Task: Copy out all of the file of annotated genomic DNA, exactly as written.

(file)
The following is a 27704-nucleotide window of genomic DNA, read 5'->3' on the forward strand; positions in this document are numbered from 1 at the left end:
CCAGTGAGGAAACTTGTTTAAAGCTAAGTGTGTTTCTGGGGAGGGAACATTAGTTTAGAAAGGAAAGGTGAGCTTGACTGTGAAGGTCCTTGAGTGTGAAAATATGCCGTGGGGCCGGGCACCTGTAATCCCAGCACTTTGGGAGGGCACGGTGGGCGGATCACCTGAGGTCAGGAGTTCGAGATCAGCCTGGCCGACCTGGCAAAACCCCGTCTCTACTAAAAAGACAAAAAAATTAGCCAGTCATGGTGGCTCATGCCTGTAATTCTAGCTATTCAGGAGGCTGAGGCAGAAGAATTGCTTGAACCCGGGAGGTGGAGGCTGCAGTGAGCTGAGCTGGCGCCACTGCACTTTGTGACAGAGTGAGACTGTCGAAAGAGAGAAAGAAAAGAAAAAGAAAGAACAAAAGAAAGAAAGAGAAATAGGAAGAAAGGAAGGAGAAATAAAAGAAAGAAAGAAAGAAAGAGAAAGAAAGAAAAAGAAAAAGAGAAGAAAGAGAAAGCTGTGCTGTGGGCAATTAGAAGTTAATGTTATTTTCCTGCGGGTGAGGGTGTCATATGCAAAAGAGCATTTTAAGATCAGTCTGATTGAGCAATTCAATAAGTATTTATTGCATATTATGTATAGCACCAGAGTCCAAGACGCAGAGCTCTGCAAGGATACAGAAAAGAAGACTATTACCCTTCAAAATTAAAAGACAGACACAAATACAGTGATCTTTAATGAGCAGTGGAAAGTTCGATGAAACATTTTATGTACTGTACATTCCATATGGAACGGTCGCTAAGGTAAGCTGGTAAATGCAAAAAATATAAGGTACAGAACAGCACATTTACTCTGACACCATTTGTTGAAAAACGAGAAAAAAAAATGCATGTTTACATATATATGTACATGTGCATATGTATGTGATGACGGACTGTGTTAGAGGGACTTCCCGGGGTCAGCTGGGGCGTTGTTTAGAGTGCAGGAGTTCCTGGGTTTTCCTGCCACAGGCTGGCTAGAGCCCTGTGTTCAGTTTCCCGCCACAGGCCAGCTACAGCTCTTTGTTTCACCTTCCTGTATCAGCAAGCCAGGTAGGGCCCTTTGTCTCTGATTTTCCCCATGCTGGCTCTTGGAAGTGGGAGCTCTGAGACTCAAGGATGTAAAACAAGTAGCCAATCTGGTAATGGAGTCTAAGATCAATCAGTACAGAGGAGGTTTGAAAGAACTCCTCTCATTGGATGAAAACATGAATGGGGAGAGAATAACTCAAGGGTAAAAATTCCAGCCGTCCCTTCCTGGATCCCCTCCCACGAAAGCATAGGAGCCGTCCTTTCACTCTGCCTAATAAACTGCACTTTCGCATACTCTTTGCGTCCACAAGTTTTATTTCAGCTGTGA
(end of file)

The following is a 27704-nucleotide window of genomic DNA, read 5'->3' on the forward strand; positions in this document are numbered from 1 at the left end:
CCAGTGAGGAAACTTGTTTAAAGCTAAGTGTGTTTCTGGGGAGGGAACATTAGTTTAGAAAGGAAAGGTGAGCTTGACTGTGAAGGTCCTTGAGTGTGAAAATATGCCGTGGGGCCGGGCACCTGTAATCCCAGCACTTTGGGAGGGCACGGTGGGCGGATCACCTGAGGTCAGGAGTTCGAGATCAGCCTGGCCGACCTGGCAAAACCCCGTCTCTACTAAAAAGACAAAAAAATTAGCCAGTCATGGTGGCTCATGCCTGTAATTCTAGCTATTCAGGAGGCTGAGGCAGAAGAATTGCTTGAACCCGGGAGGTGGAGGCTGCAGTGAGCTGAGCTGGCGCCACTGCACTTTGTGACAGAGTGAGACTGTCGAAAGAGAGAAAGAAAAGAAAAAGAAAGAACAAAAGAAAGAAAGAGAAATAGGAAGAAAGGAAGGAGAAATAAAAGAAAGAAAGAAAGAAAGAGAAAGAAAGAAAAAGAAAAAGAGAAGAAAGAGAAAGCTGTGCTGTGGGCAATTAGAAGTTAATGTTATTTTCCTGCGGGTGAGGGTGTCATATGCAAAAGAGCATTTTAAGATCAGTCTGATTGAGCAATTCAATAAGTATTTATTGCATATTATGTATAGCACCAGAGTCCAAGACGCAGAGCTCTGCAAGGATACAGAAAAGAAGACTATTACCCTTCAAAATTAAAAGACAGACACAAATACAGTGATCTTTAATGAGCAGTGGAAAGTTCGATGAAACATTTTATGTACTGTACATTCCATATGGAACGGTCGCTAAGGTAAGCTGGTAAATGCAAAAAATATAAGGTACAGAACAGCACATTTACTCTGACACCATTTGTTGAAAAACGAGAAAAAAAAATGCATGTTTACATATATATGTACATGTGCATATGTATGTGATGACGGACTGTGTTAGAGGGACTTCCCGGGGTCAGCTGGGGCGTTGTTTAGAGTGCAGGAGTTCCTGGGTTTTCCTGCCACAGGCTGGCTAGAGCCCTGTGTTCAGTTTCCCGCCACAGGCCAGCTACAGCTCTTTGTTTCACCTTCCTGTATCAGCAAGCCAGGTAGGGCCCTTTGTCTCTGATTTTCCCCATGCTGGCTCTTGGAAGTGGGAGCTCTGAGACTCAAGGATGTAAAACAAGTAGCCAATCTGGTAATGGAGTCTAAGATCAATCAGTACAGAGGAGGTTTGAAAGAACTCCTCTCATTGGATGAAAACATGAATGGGGAGAGAATAACTCAAGGGTAAAAATTCCAGCCGTCCCTTCCTGGATCCCCTCCCACGAAAGCATAGGAGCCGTCCTTTCACTCTGCCTAATAAACTGCACTTTCGCATACTCTTTGCGTCCACAAGTTTTATTTCAGCTGTGA